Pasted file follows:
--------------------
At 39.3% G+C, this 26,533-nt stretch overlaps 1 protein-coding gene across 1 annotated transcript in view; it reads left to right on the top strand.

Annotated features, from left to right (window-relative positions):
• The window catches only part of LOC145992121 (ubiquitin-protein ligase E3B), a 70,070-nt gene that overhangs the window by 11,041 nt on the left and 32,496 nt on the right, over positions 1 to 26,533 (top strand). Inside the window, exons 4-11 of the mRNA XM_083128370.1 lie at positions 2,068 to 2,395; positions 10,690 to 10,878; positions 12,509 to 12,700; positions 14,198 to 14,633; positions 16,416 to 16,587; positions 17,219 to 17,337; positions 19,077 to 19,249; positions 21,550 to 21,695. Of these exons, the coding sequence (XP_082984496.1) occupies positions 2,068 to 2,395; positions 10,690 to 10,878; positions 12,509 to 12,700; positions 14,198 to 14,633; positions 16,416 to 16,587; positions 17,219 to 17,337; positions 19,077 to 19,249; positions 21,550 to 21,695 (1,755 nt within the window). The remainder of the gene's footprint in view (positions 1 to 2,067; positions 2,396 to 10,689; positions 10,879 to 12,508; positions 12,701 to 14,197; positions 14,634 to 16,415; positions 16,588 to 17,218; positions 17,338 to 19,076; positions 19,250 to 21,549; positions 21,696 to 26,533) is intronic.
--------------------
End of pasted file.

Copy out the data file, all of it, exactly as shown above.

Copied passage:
At 39.3% G+C, this 26,533-nt stretch overlaps 1 protein-coding gene across 1 annotated transcript in view; it reads left to right on the top strand.

Annotated features, from left to right (window-relative positions):
• The window catches only part of LOC145992121 (ubiquitin-protein ligase E3B), a 70,070-nt gene that overhangs the window by 11,041 nt on the left and 32,496 nt on the right, over positions 1 to 26,533 (top strand). Inside the window, exons 4-11 of the mRNA XM_083128370.1 lie at positions 2,068 to 2,395; positions 10,690 to 10,878; positions 12,509 to 12,700; positions 14,198 to 14,633; positions 16,416 to 16,587; positions 17,219 to 17,337; positions 19,077 to 19,249; positions 21,550 to 21,695. Of these exons, the coding sequence (XP_082984496.1) occupies positions 2,068 to 2,395; positions 10,690 to 10,878; positions 12,509 to 12,700; positions 14,198 to 14,633; positions 16,416 to 16,587; positions 17,219 to 17,337; positions 19,077 to 19,249; positions 21,550 to 21,695 (1,755 nt within the window). The remainder of the gene's footprint in view (positions 1 to 2,067; positions 2,396 to 10,689; positions 10,879 to 12,508; positions 12,701 to 14,197; positions 14,634 to 16,415; positions 16,588 to 17,218; positions 17,338 to 19,076; positions 19,250 to 21,549; positions 21,696 to 26,533) is intronic.